Make Room for the Caddy
Click here to read more articles about Indoor Air Quality
A version of this article appears in the March/April 2005
issue of Home Energy Magazine.
March 01, 2005
Since homes continue to be built with attached garages - with no change in sight - builders and contractors need to understand how to minimize the risk of CO poisoning.
Most homeowners would object to dedicating a room in their house to a cow. Yet the majority of houses in this country are constructed with a room dedicated to shelter a far more smelly and deadly beast: the family car. Lawsuits related to attached garages abound. The separation between the place where the people live and the place where the car is stored must be much more clearly defined. In colonial times, houses were often built over a shelter for animals—the first tuck-unders. The animals added warmth to the home. Having to put up with the animal odor was a small price to pay. With the advent of the automobile in the 1890s, and of the attached garage in the 1930s, convenience far outweighed the problem of gases and odors from the car. There was enough natural ventilation in homes to remove the harmful gases. Even as houses became tighter, there was an intuitive sense among people that the garage should be considered and treated as exterior space.This made it an acceptable place to store the car, the lawn ...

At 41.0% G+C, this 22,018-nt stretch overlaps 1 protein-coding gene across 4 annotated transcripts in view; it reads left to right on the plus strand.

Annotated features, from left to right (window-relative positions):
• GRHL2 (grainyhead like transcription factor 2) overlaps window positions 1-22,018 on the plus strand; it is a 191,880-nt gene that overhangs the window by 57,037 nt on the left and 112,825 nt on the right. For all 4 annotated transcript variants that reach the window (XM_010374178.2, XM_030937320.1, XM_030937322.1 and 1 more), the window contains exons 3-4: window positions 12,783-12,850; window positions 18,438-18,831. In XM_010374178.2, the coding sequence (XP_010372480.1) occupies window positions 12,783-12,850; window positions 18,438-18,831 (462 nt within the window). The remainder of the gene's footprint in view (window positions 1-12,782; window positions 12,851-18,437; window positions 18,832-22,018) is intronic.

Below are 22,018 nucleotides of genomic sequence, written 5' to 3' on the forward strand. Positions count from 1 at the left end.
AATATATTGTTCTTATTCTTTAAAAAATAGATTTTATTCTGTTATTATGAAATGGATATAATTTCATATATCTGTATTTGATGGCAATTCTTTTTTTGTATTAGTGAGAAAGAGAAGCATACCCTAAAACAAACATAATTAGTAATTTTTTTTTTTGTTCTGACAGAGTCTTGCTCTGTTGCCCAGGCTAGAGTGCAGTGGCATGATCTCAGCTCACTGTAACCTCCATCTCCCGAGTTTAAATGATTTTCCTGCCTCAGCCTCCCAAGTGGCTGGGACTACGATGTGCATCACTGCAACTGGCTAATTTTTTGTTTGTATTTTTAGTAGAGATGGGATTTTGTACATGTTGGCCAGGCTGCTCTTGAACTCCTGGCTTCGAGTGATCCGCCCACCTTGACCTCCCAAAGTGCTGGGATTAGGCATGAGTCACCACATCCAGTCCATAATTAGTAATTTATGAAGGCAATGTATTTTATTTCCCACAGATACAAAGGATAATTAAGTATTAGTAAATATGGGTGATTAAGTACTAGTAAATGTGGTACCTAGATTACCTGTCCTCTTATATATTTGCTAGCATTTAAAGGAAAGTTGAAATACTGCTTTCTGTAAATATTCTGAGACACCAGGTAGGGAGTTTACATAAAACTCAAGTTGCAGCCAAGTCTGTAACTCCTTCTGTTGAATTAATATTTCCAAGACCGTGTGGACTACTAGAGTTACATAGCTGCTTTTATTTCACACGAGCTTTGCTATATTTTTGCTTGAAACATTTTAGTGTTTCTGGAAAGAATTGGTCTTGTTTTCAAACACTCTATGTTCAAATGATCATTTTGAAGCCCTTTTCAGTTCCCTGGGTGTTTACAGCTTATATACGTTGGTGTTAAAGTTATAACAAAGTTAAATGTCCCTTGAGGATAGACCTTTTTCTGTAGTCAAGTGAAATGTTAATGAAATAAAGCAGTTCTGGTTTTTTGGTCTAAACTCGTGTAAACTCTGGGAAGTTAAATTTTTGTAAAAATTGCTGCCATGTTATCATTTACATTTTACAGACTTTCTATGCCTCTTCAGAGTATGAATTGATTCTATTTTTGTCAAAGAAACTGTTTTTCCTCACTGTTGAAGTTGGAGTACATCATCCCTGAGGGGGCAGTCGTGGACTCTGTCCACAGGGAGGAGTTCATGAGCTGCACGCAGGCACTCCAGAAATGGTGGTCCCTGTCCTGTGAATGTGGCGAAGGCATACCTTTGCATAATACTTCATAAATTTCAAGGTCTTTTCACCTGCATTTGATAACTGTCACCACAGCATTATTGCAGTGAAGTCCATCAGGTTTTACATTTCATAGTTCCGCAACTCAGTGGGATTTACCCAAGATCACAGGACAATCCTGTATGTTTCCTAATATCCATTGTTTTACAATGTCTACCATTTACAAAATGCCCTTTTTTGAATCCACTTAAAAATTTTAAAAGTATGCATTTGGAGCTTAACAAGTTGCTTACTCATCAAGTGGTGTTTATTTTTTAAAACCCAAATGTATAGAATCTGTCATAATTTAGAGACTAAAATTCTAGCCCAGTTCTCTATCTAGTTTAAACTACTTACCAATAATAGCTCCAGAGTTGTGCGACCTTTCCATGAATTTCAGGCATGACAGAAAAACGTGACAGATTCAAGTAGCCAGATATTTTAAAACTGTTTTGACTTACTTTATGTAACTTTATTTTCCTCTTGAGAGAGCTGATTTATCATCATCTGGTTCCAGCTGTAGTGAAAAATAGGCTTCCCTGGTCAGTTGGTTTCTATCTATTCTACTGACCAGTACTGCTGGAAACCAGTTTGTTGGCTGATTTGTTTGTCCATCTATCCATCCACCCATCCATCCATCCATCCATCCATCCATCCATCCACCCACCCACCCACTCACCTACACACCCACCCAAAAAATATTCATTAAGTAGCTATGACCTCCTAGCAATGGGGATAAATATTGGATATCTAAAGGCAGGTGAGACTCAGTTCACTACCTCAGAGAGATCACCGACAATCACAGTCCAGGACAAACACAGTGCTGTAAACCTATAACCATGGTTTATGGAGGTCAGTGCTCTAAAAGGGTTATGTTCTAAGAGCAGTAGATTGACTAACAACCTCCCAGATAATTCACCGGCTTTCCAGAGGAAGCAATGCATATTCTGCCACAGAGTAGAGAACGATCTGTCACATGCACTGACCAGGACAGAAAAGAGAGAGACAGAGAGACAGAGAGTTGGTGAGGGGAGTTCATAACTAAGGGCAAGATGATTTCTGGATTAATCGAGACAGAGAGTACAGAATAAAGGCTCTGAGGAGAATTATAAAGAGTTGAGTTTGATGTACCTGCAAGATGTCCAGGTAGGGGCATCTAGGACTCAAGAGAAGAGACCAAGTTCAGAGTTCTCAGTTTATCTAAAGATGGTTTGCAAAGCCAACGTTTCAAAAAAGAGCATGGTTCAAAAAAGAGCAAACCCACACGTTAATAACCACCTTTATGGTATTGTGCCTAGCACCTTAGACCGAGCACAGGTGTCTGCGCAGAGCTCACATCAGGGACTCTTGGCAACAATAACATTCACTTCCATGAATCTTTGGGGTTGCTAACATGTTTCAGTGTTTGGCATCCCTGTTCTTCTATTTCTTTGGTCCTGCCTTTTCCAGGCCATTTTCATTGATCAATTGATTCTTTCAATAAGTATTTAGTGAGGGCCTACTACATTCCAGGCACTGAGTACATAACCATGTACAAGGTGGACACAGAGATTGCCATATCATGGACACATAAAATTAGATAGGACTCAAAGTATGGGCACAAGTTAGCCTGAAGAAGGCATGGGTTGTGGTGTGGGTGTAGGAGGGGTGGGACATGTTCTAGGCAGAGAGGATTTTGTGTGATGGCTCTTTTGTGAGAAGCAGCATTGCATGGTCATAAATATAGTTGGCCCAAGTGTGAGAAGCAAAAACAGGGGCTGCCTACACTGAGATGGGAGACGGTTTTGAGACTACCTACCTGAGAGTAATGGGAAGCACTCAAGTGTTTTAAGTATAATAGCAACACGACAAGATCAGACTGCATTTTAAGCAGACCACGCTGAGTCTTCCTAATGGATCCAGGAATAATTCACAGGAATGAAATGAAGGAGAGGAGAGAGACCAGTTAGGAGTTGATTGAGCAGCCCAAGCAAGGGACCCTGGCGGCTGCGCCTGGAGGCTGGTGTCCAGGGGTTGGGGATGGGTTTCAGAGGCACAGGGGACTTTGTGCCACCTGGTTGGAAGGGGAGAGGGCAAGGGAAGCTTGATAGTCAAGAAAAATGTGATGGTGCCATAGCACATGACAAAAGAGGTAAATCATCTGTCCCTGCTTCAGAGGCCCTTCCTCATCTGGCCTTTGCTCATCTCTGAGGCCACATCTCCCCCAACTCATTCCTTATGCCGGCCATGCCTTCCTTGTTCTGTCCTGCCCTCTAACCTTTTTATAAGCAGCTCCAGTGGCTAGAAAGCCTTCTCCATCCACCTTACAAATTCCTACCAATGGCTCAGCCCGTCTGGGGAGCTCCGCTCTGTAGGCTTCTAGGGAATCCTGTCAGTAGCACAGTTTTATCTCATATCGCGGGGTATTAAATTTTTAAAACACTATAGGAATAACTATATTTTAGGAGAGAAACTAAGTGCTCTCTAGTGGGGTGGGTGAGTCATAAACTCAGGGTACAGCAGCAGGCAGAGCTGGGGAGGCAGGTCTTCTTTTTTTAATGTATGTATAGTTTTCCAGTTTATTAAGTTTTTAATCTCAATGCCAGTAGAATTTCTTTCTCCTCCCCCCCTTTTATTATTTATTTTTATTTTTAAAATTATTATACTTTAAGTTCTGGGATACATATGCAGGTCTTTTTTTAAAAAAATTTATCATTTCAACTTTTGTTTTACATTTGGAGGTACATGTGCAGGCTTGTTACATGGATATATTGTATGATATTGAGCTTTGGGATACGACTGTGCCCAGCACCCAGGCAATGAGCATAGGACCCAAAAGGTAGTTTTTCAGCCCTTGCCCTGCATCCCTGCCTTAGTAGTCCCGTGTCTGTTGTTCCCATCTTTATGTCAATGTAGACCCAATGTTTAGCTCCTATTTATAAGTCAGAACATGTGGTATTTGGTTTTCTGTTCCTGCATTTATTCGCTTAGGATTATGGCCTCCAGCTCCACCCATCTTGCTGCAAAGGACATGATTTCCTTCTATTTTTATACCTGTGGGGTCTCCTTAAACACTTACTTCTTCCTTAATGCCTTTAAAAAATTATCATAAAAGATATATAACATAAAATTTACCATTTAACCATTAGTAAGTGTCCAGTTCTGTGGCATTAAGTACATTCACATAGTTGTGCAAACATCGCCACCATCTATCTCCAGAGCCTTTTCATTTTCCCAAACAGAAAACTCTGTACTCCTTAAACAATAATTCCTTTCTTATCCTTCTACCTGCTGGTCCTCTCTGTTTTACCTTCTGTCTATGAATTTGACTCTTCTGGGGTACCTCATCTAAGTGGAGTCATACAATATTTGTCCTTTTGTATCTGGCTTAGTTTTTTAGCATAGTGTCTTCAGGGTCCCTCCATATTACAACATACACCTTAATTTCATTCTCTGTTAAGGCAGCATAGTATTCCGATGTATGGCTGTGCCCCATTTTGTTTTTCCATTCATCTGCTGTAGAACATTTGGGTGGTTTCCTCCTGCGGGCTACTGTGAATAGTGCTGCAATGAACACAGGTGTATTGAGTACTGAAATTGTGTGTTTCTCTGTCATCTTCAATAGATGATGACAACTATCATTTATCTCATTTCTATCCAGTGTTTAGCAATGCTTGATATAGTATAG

To read complete online articles, you need to sign up for an Online Subscription.
Once an order has been placed there is an automatic $10 processing fee that will be deducted with any cancellation.
The Home Energy Online articles are for personal use only and may not be printed for distribution. For permission to reprint, please send an e-mail to email@example.com.